Software development is slow and expensive as it is complex and requires hiring technical resources. Furthermore, most large scale IT projects fail as demonstrated by numerous studies including this Mckinsey and Oxford joint study.
Businesses are starting to take advantage of low-code platforms to develop and deploy apps by reducing the pressure on their IT teams by minimizing hand-coding and code to be maintained. With a low-code development platform, businesses can automate time-consuming manual coding processes and speed up their app delivery. However, not all business problems are suitable for low code: simple, business-driven projects are a good starting point.
What is low-code development?
Low-code development is a visual drag-and-drop- development approach that facilitates the delivery of applications by reducing hand-coding as much as possible. These platforms allow citizen developers to design websites and apps with only a high level knowledge of
- computer science or software engineering concepts
- latest software development frameworks and libraries
Platforms that enable low code development are called Low-Code Development Platforms (LCDP) or Low Code Application Platforms (LCAP).
How does it work?
Low-code development platforms enable traditional and citizen developers to create apps with pre-written codes and templates.
Most personnel in business teams don’t know how to code and developers don’t know business requirements as well as the business team. LCPDs are an attempt to solve this problem by simply providing a common language -visual building blocks- to everyone in the organization.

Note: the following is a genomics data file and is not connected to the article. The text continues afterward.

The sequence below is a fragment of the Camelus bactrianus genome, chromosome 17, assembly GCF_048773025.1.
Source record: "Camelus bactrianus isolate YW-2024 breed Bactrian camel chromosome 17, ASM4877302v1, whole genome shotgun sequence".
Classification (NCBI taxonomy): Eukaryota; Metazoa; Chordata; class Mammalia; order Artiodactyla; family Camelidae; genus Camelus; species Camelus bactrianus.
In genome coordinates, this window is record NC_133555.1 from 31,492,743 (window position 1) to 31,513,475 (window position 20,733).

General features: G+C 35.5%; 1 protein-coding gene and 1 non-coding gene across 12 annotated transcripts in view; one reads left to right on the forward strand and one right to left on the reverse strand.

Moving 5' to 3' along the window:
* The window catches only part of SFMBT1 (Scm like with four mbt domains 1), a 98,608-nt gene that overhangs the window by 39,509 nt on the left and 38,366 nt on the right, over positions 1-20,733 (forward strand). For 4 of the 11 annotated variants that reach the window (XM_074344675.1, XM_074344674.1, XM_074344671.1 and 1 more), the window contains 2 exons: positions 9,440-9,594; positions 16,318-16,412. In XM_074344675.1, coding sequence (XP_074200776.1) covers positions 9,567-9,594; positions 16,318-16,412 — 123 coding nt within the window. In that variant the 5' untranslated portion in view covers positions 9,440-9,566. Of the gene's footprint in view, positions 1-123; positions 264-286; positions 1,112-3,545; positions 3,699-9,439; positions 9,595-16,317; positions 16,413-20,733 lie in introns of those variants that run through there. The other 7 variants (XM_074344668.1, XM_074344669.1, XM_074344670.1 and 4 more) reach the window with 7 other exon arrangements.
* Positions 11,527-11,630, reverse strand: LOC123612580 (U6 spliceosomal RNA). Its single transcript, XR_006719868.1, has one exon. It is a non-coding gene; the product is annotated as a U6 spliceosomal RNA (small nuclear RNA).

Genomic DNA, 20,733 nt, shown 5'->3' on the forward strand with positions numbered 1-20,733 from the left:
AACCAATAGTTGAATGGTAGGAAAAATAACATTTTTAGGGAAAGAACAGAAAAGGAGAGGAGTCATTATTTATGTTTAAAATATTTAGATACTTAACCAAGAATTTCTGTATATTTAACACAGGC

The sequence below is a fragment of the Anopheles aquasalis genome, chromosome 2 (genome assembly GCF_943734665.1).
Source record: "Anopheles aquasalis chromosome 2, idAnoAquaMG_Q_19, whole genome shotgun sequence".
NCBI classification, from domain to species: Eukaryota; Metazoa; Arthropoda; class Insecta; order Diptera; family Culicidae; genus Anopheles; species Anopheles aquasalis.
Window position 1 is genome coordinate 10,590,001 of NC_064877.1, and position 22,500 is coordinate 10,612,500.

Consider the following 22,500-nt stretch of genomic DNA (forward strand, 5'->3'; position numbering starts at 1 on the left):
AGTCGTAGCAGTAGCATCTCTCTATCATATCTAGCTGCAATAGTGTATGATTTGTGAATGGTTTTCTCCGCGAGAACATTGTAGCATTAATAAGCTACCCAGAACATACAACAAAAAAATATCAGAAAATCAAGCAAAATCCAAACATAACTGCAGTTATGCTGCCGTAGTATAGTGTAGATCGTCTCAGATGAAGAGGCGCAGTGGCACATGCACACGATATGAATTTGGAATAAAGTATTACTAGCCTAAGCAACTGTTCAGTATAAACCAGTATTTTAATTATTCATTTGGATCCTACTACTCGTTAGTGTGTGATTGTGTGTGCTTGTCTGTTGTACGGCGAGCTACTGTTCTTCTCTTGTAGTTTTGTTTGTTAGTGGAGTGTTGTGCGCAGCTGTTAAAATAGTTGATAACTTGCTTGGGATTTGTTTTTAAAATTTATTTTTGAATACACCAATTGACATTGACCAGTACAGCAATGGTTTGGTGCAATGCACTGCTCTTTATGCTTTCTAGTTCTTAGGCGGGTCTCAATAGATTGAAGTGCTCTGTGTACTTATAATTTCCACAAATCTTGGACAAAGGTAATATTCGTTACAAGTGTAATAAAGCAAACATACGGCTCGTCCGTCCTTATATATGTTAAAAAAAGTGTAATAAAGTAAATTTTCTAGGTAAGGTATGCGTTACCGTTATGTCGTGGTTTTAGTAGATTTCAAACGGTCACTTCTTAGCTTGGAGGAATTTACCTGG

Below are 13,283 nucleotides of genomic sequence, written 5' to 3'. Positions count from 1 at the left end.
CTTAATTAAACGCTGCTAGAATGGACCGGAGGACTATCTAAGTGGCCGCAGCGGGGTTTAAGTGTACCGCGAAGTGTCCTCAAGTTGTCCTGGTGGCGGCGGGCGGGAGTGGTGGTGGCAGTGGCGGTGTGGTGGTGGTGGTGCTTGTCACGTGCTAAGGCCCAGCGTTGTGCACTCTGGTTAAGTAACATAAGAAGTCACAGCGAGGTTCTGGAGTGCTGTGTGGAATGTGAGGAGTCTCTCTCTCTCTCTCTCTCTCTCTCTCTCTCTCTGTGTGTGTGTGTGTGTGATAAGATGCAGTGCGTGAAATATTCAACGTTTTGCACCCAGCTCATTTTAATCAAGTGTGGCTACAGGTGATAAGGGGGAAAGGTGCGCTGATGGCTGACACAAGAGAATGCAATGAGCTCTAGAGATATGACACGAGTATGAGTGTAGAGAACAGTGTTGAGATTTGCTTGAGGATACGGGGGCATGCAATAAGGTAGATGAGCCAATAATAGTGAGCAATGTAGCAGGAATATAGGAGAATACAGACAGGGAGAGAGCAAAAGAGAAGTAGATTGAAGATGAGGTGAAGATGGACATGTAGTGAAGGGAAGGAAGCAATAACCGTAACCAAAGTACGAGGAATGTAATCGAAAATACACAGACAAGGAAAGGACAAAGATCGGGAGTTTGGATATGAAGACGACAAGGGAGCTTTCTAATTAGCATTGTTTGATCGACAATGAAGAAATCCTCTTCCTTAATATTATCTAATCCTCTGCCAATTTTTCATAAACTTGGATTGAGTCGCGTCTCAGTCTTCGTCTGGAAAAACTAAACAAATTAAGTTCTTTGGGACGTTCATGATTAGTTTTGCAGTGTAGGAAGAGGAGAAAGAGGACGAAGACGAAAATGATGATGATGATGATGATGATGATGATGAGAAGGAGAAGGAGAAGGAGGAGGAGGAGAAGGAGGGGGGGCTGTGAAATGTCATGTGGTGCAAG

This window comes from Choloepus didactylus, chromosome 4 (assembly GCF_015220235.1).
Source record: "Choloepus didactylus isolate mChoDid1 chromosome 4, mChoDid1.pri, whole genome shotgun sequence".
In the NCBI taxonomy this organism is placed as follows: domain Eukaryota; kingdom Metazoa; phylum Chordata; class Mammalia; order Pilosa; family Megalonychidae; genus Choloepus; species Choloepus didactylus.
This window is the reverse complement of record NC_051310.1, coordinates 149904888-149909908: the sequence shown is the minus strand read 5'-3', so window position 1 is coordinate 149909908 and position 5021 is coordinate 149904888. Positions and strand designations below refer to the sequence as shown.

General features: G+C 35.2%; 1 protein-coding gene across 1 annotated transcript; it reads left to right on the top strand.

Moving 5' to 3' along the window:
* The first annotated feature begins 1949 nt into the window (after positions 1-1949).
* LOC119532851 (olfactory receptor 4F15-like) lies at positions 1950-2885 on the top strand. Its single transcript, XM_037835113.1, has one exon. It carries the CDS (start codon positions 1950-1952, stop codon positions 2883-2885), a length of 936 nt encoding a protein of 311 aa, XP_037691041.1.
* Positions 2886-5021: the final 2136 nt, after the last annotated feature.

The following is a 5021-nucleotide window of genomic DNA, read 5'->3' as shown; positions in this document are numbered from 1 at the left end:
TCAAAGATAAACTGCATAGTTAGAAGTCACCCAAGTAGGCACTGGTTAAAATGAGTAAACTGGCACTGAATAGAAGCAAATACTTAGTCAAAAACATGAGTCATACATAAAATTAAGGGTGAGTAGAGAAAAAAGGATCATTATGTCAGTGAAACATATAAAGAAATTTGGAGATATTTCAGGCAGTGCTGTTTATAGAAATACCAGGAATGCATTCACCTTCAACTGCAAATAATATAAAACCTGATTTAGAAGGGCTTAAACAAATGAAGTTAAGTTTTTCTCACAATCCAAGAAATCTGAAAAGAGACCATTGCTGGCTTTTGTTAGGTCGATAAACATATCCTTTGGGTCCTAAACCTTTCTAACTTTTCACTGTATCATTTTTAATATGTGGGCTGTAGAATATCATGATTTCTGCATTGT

A low code development platform (LCDP) typically has 3 components:
- Graphical User Interface (GUI) for programming: This drag&drop interface enables business users to define inputs and outputs and necessary operations
- Integrations for I/O: Most business data is stored in databases. LCDPs offer interfaces to databases. Most business applications expose their output via APIs, websites or apps. LCDPs allow users to build these output functionality with ease
- An application manager: LCDPs provide tools to build, debug, deploy, and maintain low code applications so users can keep them up-to-date.
Using these components, business users can build Minimum Viable Products (MVPs) to serve their pressing needs. In the future, if these programs need to be drastically upgraded, technical users can examine the MVPs to understand the features of the program and build an upgraded version of it if necessary.
Why is it important now?
Factors such as the democratization of software development (i.e. citizen developers), better enterprise alignment, increasing productivity are increasing the importance of low-code development. Forrester Research forecasts the total spending on low-code development to hit $21.2 billion by 2022.
Software development is becoming democratized. As the advantages of automation and customer facing apps are acknowledged by businesses, demand for software development increases. Low-code development provides an opportunity for companies to deliver faster and cheaper applications with citizen developers.
Misalignment of business and IT teams can be considered as a critical problem in application development. With a low-code development platform, IT and business teams can align closer and cooperate in rapid, continuous and agile development methods.
Time-to-market and speed are key drivers for organizations that are willing to gain a competitive advantage. Low-code development can help organizations increase productivity. And the entrepreneurs have aggressive claims about the productivity that their solutions provide. Paulo Rosado, who is the CEO at OutSystems said “With low-code, innovative apps can be delivered 10x faster and organizations can turn on a dime, adapting their systems at the speed of business.”
The widening gap between availability and demand for developers lead organizations to look for alternatives to the typical software development lifecycle. No-code and low-code provide such alternatives, enabling non-technical users (i.e. citizen developers) to develop apps that can be used to improve their team’s productivity and achieve their business goals.